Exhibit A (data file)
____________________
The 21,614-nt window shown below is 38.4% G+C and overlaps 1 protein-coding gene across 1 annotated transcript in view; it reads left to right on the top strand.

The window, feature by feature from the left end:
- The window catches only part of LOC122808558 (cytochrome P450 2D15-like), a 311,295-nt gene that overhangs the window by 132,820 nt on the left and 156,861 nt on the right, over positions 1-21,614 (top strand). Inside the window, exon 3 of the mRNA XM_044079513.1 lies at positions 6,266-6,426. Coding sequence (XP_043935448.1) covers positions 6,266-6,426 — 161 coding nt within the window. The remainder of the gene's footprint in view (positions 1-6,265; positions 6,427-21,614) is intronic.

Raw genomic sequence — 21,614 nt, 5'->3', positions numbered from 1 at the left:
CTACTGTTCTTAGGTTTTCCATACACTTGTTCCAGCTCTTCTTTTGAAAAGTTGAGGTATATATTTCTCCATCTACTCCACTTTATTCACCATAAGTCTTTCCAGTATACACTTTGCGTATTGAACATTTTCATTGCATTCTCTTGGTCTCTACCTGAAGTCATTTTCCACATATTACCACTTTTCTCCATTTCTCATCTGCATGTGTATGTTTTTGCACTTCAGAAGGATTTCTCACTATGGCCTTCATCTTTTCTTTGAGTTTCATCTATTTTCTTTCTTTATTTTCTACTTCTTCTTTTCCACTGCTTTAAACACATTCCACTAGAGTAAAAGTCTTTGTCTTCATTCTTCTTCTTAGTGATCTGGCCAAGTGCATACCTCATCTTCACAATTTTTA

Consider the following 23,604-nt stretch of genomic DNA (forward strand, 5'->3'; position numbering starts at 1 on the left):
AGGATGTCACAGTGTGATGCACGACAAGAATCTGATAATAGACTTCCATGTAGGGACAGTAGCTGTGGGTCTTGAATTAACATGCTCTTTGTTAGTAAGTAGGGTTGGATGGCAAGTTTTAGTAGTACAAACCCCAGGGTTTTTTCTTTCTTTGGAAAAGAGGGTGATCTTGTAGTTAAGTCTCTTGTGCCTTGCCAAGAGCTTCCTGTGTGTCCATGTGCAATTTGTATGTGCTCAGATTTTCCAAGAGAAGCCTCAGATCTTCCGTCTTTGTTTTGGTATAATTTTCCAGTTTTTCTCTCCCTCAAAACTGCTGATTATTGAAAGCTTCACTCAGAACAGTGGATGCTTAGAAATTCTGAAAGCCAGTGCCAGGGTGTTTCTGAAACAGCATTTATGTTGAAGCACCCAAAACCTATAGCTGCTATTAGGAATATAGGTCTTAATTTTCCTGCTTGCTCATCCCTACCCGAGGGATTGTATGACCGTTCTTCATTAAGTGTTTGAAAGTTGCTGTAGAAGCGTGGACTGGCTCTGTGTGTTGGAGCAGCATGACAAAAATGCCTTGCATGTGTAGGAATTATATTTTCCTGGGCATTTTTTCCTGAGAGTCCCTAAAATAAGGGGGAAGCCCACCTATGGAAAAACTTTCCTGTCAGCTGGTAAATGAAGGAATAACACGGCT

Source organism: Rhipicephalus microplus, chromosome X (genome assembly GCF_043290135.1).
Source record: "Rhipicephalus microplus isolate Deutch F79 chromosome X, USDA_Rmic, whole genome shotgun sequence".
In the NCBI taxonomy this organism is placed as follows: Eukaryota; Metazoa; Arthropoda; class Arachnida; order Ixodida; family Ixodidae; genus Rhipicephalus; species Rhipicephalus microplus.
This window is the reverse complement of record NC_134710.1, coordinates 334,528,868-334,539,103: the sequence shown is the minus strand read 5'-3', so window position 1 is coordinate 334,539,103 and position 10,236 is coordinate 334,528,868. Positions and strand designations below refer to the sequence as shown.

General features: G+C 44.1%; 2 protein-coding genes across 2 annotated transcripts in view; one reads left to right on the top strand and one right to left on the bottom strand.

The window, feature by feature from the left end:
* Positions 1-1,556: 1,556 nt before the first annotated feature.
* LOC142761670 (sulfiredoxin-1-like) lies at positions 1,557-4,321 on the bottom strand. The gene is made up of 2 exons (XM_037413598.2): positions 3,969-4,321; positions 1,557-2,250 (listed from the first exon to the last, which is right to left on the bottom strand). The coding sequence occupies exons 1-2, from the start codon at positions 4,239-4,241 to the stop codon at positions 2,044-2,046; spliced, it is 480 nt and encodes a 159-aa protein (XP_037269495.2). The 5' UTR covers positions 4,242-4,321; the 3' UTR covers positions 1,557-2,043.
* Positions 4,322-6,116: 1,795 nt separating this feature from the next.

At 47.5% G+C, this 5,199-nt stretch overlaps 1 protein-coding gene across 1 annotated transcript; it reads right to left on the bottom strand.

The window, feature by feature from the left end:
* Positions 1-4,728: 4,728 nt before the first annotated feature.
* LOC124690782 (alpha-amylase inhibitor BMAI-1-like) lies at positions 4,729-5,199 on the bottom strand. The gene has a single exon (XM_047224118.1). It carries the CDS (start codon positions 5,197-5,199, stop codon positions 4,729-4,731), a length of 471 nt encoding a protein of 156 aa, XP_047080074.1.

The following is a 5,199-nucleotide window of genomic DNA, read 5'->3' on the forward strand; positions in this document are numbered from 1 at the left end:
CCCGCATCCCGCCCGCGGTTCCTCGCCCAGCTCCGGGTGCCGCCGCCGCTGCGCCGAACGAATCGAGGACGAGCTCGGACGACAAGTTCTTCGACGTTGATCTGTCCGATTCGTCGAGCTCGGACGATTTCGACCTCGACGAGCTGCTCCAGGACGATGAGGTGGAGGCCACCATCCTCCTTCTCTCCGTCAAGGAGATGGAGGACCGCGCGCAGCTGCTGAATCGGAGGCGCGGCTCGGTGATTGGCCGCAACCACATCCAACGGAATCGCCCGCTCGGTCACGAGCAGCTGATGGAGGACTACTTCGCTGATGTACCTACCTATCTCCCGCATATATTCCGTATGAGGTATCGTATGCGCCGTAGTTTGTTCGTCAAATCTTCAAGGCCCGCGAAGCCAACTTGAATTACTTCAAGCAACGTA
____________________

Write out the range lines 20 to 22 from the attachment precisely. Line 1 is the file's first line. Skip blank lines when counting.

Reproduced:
* LOC124690782 (alpha-amylase inhibitor BMAI-1-like) lies at positions 4,729-5,199 on the bottom strand. The gene has a single exon (XM_047224118.1). It carries the CDS (start codon positions 5,197-5,199, stop codon positions 4,729-4,731), a length of 471 nt encoding a protein of 156 aa, XP_047080074.1.

The following is a 5,199-nucleotide window of genomic DNA, read 5'->3' on the forward strand; positions in this document are numbered from 1 at the left end:
CCCGCATCCCGCCCGCGGTTCCTCGCCCAGCTCCGGGTGCCGCCGCCGCTGCGCCGAACGAATCGAGGACGAGCTCGGACGACAAGTTCTTCGACGTTGATCTGTCCGATTCGTCGAGCTCGGACGATTTCGACCTCGACGAGCTGCTCCAGGACGATGAGGTGGAGGCCACCATCCTCCTTCTCTCCGTCAAGGAGATGGAGGACCGCGCGCAGCTGCTGAATCGGAGGCGCGGCTCGGTGATTGGCCGCAACCACATCCAACGGAATCGCCCGCTCGGTCACGAGCAGCTGATGGAGGACTACTTCGCTGATGTACCTACCTATCTCCCGCATATATTCCGTATGAGGTATCGTATGCGCCGTAGTTTGTTCGTCAAATCTTCAAGGCCCGCGAAGCCAACTTGAATTACTTCAAGCAACGTA